Avoid Getting “Hijacked”
I used to ask my kids to name the emotion: mad, sad, glad scared. In their emotional state — a disappointment, an unacknowledged want, an injustice — they hated me: they just wanted to be mad.
By asking, though, I was doing two things:
- I was showing them that it’s OK to feel some emotion deeply, and;
- that there is some value in trying to understand what the dominating emotion is
I learned a lot in the process, too: they showed me that the skill can be acquired at any age. It still gives me hope for the species. Men, in particular, are adept at “stuffing” emotions and often think that getting angry is OK; many think it’s justifiable that it’s an appropriate response for being “provoked.” I’m here to say that’s not really true.
I can’t control how I feel but I can control how I behave.
What do emotions and divorce have to do with each other? That would be like asking “What does the death of a loved one and emotions have to do with each other?”
A simple and partial answer is that divorce is a death of sorts. If we can start to process the emotions, perhaps we can use the pain to help us learn…how to be more human, more compassionate, more empathetic. More kind to ourselves and each other. First, we must acknowledge the grief.
My friend Jay, just a few days ago, was making derogatory comments about his ex- with whom he seems to be in a continual battle about…you guessed it: custody and support.
I was compassionate and firm in a text with him: “she’s fine, you’re fine…the acrimony has to stop…for the kids.” Hating and anger are easy emotions in this culture but what lies underneath is that sense of grief that needs to be named and cherished: divorce causes loss…and the loss keeps going.
To better understand the dynamics, let’s first, let’s do a little neurophysiology: our human brains have evolved and, in many ways, we’re still catching up, behaviorally, with nature’s work. The limbic brain — which controls the sensation of emotions, pleasure centers, stress response systems — is not controlled by the neocortex: it does its own thing and, sometimes, the neocortex — conscious mind — has to catch up.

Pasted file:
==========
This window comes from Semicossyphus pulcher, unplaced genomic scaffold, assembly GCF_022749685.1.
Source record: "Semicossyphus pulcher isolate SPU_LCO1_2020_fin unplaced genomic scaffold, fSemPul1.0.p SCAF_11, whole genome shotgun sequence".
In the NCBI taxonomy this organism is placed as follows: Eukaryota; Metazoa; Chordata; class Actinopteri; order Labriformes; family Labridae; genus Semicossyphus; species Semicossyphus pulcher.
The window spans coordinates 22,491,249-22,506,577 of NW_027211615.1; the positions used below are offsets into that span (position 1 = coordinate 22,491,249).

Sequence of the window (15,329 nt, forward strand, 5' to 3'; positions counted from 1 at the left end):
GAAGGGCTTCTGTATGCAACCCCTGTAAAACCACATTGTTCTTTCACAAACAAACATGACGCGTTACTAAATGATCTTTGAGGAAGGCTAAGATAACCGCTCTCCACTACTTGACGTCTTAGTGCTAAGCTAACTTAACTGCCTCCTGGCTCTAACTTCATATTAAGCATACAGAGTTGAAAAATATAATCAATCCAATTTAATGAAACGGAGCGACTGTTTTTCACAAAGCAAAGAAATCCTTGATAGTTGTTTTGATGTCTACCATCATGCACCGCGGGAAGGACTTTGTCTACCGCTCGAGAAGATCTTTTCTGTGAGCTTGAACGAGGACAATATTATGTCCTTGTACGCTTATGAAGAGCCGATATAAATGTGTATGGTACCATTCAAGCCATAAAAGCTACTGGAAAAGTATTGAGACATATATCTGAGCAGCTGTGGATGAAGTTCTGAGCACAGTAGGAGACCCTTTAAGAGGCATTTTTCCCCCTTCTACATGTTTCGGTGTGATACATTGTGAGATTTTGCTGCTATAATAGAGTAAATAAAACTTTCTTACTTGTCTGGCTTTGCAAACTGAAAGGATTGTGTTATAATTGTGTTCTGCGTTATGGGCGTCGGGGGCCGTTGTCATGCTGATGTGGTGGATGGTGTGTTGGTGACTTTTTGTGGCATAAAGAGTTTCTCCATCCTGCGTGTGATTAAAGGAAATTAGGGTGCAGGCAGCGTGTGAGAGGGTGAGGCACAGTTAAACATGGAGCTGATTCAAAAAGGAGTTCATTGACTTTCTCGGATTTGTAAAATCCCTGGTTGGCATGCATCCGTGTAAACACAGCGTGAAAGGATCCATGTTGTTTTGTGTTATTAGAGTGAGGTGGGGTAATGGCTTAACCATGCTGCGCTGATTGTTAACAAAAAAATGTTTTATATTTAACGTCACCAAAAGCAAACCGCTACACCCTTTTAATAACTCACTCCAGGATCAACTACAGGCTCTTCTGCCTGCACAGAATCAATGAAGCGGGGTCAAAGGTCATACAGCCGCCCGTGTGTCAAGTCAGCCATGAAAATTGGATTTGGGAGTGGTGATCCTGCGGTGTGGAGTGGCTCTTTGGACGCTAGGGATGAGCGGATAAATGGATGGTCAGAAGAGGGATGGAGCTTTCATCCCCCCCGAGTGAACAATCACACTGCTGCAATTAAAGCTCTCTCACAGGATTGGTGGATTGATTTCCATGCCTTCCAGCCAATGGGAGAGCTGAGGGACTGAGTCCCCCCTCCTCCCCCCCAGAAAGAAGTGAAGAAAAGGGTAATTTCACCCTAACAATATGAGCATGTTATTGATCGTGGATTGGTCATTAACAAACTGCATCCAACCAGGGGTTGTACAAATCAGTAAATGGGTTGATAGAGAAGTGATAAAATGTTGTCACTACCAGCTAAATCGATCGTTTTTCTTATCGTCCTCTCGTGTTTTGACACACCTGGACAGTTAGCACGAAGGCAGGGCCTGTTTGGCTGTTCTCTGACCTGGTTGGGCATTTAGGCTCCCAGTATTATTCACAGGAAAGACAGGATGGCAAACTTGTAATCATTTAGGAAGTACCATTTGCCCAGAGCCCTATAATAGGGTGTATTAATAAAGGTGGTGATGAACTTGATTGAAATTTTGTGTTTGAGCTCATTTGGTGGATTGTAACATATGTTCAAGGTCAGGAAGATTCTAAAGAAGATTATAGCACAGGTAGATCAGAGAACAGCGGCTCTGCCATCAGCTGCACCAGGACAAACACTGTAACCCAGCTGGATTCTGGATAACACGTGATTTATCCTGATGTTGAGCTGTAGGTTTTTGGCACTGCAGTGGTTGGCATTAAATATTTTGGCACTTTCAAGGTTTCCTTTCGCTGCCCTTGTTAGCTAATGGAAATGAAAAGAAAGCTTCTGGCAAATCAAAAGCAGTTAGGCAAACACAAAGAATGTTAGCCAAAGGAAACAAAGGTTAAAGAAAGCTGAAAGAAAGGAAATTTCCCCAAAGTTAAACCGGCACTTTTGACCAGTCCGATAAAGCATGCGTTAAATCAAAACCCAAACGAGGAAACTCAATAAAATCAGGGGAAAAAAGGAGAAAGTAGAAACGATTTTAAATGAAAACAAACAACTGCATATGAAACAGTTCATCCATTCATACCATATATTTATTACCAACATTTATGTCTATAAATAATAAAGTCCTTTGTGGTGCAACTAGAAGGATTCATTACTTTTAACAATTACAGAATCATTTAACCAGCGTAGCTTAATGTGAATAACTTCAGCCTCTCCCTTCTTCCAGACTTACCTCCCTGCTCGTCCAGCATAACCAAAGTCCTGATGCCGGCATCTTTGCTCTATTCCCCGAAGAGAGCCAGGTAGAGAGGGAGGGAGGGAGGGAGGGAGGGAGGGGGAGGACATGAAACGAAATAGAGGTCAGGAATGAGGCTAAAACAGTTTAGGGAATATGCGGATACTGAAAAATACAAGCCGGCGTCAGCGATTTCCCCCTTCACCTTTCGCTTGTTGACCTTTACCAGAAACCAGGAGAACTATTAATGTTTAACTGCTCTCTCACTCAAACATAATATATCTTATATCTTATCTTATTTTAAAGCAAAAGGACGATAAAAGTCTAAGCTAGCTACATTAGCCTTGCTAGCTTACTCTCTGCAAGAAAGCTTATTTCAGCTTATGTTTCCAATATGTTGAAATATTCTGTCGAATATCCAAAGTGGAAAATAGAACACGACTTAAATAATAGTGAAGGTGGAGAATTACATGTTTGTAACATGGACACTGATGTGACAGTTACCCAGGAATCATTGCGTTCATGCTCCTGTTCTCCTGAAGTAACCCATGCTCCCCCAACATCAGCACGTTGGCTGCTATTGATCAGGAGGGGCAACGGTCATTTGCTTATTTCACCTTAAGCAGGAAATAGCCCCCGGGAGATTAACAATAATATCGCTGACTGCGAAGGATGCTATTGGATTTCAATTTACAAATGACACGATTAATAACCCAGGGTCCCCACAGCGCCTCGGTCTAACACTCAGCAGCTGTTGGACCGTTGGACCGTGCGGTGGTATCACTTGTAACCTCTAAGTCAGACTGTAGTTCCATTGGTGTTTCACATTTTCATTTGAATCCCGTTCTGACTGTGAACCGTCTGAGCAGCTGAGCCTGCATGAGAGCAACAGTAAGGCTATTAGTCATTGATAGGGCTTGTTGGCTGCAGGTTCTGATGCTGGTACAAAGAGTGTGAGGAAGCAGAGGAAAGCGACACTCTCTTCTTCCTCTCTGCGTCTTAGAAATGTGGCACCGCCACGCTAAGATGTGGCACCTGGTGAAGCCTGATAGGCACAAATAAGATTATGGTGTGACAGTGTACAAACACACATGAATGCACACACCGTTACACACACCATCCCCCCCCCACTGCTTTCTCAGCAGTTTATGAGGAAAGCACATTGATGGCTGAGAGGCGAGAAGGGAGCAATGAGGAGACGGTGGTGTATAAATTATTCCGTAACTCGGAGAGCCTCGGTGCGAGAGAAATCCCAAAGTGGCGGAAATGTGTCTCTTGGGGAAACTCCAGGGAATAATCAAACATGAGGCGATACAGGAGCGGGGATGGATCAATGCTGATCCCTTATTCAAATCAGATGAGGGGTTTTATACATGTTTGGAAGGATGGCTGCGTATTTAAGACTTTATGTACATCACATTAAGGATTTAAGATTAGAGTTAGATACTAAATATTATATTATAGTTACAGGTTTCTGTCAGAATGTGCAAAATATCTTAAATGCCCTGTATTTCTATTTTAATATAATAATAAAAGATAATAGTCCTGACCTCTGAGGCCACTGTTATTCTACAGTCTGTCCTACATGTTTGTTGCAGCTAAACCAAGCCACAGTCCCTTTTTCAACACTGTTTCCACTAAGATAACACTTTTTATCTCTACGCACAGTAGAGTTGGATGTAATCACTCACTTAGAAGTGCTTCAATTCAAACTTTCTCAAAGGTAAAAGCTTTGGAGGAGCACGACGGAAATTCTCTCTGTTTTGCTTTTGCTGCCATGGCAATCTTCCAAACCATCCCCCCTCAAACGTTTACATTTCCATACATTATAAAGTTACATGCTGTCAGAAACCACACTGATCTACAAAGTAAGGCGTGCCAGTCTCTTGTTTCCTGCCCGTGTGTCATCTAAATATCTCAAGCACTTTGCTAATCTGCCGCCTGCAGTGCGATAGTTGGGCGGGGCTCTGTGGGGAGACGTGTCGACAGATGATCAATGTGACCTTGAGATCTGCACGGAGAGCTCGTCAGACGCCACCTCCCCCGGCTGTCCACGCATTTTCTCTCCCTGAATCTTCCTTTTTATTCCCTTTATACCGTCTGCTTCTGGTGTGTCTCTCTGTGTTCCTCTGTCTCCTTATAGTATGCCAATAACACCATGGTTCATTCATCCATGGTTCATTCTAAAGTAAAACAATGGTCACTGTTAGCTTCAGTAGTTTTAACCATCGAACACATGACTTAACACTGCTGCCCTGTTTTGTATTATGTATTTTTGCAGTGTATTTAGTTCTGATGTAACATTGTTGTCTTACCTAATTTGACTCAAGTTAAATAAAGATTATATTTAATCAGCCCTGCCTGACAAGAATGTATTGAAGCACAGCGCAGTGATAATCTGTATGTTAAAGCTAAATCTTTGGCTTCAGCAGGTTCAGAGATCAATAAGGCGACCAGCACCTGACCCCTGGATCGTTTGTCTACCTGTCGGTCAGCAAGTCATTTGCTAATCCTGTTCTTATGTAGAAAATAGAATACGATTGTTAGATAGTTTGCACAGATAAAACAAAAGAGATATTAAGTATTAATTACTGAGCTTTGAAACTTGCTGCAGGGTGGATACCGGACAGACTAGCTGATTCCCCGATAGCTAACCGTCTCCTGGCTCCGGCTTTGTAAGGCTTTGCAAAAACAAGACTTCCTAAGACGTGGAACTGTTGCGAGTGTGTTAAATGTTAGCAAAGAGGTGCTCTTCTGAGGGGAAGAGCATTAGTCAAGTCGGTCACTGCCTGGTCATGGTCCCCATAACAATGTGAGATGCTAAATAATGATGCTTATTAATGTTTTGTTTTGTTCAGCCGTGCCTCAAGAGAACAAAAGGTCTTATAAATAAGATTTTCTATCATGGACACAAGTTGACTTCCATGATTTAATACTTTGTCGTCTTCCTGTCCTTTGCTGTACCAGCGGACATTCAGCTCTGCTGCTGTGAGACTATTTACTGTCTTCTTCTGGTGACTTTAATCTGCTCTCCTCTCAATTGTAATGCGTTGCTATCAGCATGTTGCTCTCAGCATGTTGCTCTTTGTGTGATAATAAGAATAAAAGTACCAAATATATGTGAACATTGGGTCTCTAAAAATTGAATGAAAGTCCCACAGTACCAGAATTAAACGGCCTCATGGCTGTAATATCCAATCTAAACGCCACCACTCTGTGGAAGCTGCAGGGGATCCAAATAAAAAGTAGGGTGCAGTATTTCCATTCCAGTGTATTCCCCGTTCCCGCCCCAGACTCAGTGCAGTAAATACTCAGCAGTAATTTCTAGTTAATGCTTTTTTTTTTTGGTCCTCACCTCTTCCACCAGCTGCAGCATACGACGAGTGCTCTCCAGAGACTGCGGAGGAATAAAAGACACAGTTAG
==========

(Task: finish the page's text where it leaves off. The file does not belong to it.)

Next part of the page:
You know that feeling you get when someone has insulted you and your face gets red? That’s the limbic system and the reptilian brain doing their thing; it can take seconds, minutes, hours, even days for the neocortex to answer the question: what just happened?
A threat came up and…the body and brain are supremely tuned to deal with those situations: I can be taken over — hijacked — without even knowing it or being able to control my response: we’ve all been there.
Being able to interpret what just happened –emotionally, physiologically, psychologically — is a skill that we are not born with but must acquire to live within the norms of society.
When that pain of grief gets touched, when an injustice is committed (“I already paid that month’s support”), it’s easy to get angry and lash out. It would be natural.
A mentor of mine, a wise man, once wrote: “to be human is to do what’s not natural.”
Are my children (23 and 19) more aware than their contemporaries about what’s going on for them? I don’t know…but I don’t have to ask the question — what are you feeling? — anymore: I don’t like getting soundly trounced by these guys.